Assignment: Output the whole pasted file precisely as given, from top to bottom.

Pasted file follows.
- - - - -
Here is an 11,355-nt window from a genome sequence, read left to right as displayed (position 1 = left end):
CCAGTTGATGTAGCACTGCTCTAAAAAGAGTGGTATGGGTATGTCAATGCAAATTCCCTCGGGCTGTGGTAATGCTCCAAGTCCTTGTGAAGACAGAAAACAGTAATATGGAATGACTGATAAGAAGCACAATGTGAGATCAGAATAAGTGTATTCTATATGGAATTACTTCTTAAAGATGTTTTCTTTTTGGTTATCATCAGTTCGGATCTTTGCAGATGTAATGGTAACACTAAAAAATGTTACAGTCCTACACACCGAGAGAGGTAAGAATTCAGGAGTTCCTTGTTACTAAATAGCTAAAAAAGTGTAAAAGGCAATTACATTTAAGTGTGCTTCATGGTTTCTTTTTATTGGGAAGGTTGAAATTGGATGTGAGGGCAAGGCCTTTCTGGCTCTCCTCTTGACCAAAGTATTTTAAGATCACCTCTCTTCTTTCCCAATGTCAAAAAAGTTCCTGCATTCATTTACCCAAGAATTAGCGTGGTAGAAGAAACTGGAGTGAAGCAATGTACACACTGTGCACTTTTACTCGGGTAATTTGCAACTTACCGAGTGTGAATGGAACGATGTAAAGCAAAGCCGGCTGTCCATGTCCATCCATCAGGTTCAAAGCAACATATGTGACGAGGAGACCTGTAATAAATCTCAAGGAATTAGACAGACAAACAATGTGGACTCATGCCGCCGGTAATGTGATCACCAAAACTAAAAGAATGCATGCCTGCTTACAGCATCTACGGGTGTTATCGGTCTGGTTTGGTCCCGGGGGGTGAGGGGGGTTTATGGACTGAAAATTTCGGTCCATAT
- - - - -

Here is an 11,355-nt window from a genome sequence, read left to right as displayed (position 1 = left end):
CCAGTTGATGTAGCACTGCTCTAAAAAGAGTGGTATGGGTATGTCAATGCAAATTCCCTCGGGCTGTGGTAATGCTCCAAGTCCTTGTGAAGACAGAAAACAGTAATATGGAATGACTGATAAGAAGCACAATGTGAGATCAGAATAAGTGTATTCTATATGGAATTACTTCTTAAAGATGTTTTCTTTTTGGTTATCATCAGTTCGGATCTTTGCAGATGTAATGGTAACACTAAAAAATGTTACAGTCCTACACACCGAGAGAGGTAAGAATTCAGGAGTTCCTTGTTACTAAATAGCTAAAAAAGTGTAAAAGGCAATTACATTTAAGTGTGCTTCATGGTTTCTTTTTATTGGGAAGGTTGAAATTGGATGTGAGGGCAAGGCCTTTCTGGCTCTCCTCTTGACCAAAGTATTTTAAGATCACCTCTCTTCTTTCCCAATGTCAAAAAAGTTCCTGCATTCATTTACCCAAGAATTAGCGTGGTAGAAGAAACTGGAGTGAAGCAATGTACACACTGTGCACTTTTACTCGGGTAATTTGCAACTTACCGAGTGTGAATGGAACGATGTAAAGCAAAGCCGGCTGTCCATGTCCATCCATCAGGTTCAAAGCAACATATGTGACGAGGAGACCTGTAATAAATCTCAAGGAATTAGACAGACAAACAATGTGGACTCATGCCGCCGGTAATGTGATCACCAAAACTAAAAGAATGCATGCCTGCTTACAGCATCTACGGGTGTTATCGGTCTGGTTTGGTCCCGGGGGGTGAGGGGGGTTTATGGACTGAAAATTTCGGTCCATAT